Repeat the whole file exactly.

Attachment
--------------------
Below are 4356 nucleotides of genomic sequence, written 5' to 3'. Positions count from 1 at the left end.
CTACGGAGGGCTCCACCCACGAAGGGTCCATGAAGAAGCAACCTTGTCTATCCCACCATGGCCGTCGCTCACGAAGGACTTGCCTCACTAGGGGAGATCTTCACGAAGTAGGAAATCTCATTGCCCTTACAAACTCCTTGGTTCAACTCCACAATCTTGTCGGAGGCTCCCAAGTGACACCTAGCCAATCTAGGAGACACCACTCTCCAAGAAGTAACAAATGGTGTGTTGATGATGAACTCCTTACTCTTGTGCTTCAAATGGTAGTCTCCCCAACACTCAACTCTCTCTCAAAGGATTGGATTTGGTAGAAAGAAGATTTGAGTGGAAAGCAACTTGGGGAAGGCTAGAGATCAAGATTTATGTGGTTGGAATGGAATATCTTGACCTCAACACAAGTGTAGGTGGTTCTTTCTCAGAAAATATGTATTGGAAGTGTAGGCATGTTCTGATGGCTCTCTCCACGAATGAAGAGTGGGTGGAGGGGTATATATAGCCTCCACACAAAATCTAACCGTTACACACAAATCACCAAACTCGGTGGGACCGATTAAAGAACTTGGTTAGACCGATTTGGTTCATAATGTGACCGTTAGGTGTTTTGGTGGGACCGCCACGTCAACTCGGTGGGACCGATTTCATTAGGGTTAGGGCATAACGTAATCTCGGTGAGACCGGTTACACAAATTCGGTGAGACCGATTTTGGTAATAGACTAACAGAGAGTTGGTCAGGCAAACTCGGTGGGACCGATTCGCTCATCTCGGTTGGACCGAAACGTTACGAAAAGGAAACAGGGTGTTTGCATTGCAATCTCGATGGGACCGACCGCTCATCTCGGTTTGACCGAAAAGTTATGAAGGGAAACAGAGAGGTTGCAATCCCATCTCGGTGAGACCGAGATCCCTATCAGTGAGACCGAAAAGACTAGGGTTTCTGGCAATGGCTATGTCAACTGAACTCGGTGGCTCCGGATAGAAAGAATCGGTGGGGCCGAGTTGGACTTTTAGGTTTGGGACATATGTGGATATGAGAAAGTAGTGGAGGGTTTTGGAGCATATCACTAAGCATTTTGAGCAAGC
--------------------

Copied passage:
Below are 4356 nucleotides of genomic sequence, written 5' to 3'. Positions count from 1 at the left end.
CTACGGAGGGCTCCACCCACGAAGGGTCCATGAAGAAGCAACCTTGTCTATCCCACCATGGCCGTCGCTCACGAAGGACTTGCCTCACTAGGGGAGATCTTCACGAAGTAGGAAATCTCATTGCCCTTACAAACTCCTTGGTTCAACTCCACAATCTTGTCGGAGGCTCCCAAGTGACACCTAGCCAATCTAGGAGACACCACTCTCCAAGAAGTAACAAATGGTGTGTTGATGATGAACTCCTTACTCTTGTGCTTCAAATGGTAGTCTCCCCAACACTCAACTCTCTCTCAAAGGATTGGATTTGGTAGAAAGAAGATTTGAGTGGAAAGCAACTTGGGGAAGGCTAGAGATCAAGATTTATGTGGTTGGAATGGAATATCTTGACCTCAACACAAGTGTAGGTGGTTCTTTCTCAGAAAATATGTATTGGAAGTGTAGGCATGTTCTGATGGCTCTCTCCACGAATGAAGAGTGGGTGGAGGGGTATATATAGCCTCCACACAAAATCTAACCGTTACACACAAATCACCAAACTCGGTGGGACCGATTAAAGAACTTGGTTAGACCGATTTGGTTCATAATGTGACCGTTAGGTGTTTTGGTGGGACCGCCACGTCAACTCGGTGGGACCGATTTCATTAGGGTTAGGGCATAACGTAATCTCGGTGAGACCGGTTACACAAATTCGGTGAGACCGATTTTGGTAATAGACTAACAGAGAGTTGGTCAGGCAAACTCGGTGGGACCGATTCGCTCATCTCGGTTGGACCGAAACGTTACGAAAAGGAAACAGGGTGTTTGCATTGCAATCTCGATGGGACCGACCGCTCATCTCGGTTTGACCGAAAAGTTATGAAGGGAAACAGAGAGGTTGCAATCCCATCTCGGTGAGACCGAGATCCCTATCAGTGAGACCGAAAAGACTAGGGTTTCTGGCAATGGCTATGTCAACTGAACTCGGTGGCTCCGGATAGAAAGAATCGGTGGGGCCGAGTTGGACTTTTAGGTTTGGGACATATGTGGATATGAGAAAGTAGTGGAGGGTTTTGGAGCATATCACTAAGCATTTTGAGCAAGC